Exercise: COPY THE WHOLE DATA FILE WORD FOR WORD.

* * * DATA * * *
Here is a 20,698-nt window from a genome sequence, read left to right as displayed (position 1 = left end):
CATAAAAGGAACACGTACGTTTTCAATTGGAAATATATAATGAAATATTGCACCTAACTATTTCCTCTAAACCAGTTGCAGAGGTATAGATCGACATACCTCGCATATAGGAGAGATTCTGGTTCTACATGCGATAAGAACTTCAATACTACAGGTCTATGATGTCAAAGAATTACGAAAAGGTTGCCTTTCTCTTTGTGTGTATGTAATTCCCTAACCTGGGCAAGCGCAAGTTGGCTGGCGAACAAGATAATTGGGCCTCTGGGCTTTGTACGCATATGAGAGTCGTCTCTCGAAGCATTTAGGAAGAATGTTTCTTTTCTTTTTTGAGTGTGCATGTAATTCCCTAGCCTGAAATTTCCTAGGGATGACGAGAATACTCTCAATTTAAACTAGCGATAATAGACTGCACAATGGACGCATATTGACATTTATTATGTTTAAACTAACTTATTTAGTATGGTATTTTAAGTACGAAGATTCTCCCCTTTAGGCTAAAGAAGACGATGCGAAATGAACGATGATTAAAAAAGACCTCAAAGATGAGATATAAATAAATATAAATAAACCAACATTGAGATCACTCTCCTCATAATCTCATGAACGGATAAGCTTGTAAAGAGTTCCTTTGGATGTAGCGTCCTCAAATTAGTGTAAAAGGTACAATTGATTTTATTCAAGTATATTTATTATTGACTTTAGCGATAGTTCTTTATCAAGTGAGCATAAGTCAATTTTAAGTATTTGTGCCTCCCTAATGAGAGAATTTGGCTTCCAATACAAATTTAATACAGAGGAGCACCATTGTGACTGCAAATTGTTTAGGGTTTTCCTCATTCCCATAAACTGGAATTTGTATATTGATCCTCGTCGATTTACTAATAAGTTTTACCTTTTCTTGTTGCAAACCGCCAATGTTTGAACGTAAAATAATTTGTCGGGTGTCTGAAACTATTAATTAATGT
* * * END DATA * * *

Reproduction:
Here is a 20,698-nt window from a genome sequence, read left to right as displayed (position 1 = left end):
CATAAAAGGAACACGTACGTTTTCAATTGGAAATATATAATGAAATATTGCACCTAACTATTTCCTCTAAACCAGTTGCAGAGGTATAGATCGACATACCTCGCATATAGGAGAGATTCTGGTTCTACATGCGATAAGAACTTCAATACTACAGGTCTATGATGTCAAAGAATTACGAAAAGGTTGCCTTTCTCTTTGTGTGTATGTAATTCCCTAACCTGGGCAAGCGCAAGTTGGCTGGCGAACAAGATAATTGGGCCTCTGGGCTTTGTACGCATATGAGAGTCGTCTCTCGAAGCATTTAGGAAGAATGTTTCTTTTCTTTTTTGAGTGTGCATGTAATTCCCTAGCCTGAAATTTCCTAGGGATGACGAGAATACTCTCAATTTAAACTAGCGATAATAGACTGCACAATGGACGCATATTGACATTTATTATGTTTAAACTAACTTATTTAGTATGGTATTTTAAGTACGAAGATTCTCCCCTTTAGGCTAAAGAAGACGATGCGAAATGAACGATGATTAAAAAAGACCTCAAAGATGAGATATAAATAAATATAAATAAACCAACATTGAGATCACTCTCCTCATAATCTCATGAACGGATAAGCTTGTAAAGAGTTCCTTTGGATGTAGCGTCCTCAAATTAGTGTAAAAGGTACAATTGATTTTATTCAAGTATATTTATTATTGACTTTAGCGATAGTTCTTTATCAAGTGAGCATAAGTCAATTTTAAGTATTTGTGCCTCCCTAATGAGAGAATTTGGCTTCCAATACAAATTTAATACAGAGGAGCACCATTGTGACTGCAAATTGTTTAGGGTTTTCCTCATTCCCATAAACTGGAATTTGTATATTGATCCTCGTCGATTTACTAATAAGTTTTACCTTTTCTTGTTGCAAACCGCCAATGTTTGAACGTAAAATAATTTGTCGGGTGTCTGAAACTATTAATTAATGT